A faculty position interview

I have been in several faculty position interviews in Mechanical Engineering department this semester. I think one of them is very good at presenting himself for this interview. Now I’m writing it down share it with you all.

He started with his past and present research. When introducing the research, he mentioned the funding agencies, his lab, and his past students. When he introduced his past students, he mentioned how many of them are faculty members at the United States. (He is from Europe.) Then he talked about his future research topics. Until this point, it seems normal. But then he talked about the causes he taught and the courses at Virginia Tech that he can teach. Moreover, he proposed some new courses that he can be added to the current curriculum for mechanical students at Virginia Tech. After the showcase of his teaching ability, he started talking about the potential funding opportunities at a national level. He also mentioned the potential collaboration opportunities with faculty at Virginia Tech.

This is a good example that shows a faculty’s duties. A professor at a research university usually has teaching, research, and outreach (service) duties. When we talk about higher education job market, it seems that we focused too much on education. When newly graduated PhDs go to faculty position interviews, they talked all about their research. That’s kind of ignorance of faculty’s other duties. Many Ph.D. students I know who want to become professors in the future only prepare themselves with ample research capabilities. It’s important that they start to prepare themselves with knowledge and skills in education and outreach.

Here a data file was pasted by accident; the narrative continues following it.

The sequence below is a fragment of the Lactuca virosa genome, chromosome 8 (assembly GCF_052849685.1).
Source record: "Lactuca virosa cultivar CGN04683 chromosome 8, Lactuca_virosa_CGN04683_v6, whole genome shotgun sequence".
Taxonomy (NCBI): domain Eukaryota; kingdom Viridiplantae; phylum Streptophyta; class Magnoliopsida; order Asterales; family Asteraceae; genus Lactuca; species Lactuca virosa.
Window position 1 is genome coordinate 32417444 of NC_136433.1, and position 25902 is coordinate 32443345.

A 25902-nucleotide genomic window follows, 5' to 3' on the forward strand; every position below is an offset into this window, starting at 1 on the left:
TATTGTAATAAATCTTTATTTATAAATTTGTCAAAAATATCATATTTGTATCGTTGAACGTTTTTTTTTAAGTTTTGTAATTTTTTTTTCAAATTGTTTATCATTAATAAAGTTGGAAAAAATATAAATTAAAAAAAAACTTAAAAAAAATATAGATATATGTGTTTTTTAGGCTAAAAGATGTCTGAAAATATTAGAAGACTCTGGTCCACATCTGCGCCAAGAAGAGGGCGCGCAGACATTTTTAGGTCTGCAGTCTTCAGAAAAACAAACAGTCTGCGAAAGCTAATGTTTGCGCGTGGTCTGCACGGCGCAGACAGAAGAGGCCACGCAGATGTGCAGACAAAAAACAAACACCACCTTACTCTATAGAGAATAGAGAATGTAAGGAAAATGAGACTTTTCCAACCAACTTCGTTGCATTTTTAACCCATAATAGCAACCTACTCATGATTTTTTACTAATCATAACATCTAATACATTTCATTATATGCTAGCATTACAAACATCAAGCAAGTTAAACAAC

2 thoughts on “A faculty position interview

  1. alexpfp17 says:

    That’s a good model to base your own interviews upon. I wonder though, at an R1, do they really care about anything other than funding and research? Would they pick the well-rounded guy over the guy who brings in 20% more grants, but sucks at teaching? On the other end, would a SLAC care about a well-rounded researcher, when they could grab a famous teacher? In both cases, hopefully, but I am not sure.

    I always assumed that the interview was mostly to see if they could envision working with you on a daily basis (is this guy crazy or a jerk, or is he a nice guy). Still, it is certainly a good model for the interview. I’ll try to follow it myself. 🙂

  2. dinagadalla says:

    Interesting…this is something that has always got me thinking onto whether faculty are actually carrying out their roles other than research (at least major ones like teaching and service). And how well candidates for a faculty position represent their potential for these roles by only talking about their research in seminars and the like.
    Essentially, potential candidates need to be evaluated for all their roles and not just research.

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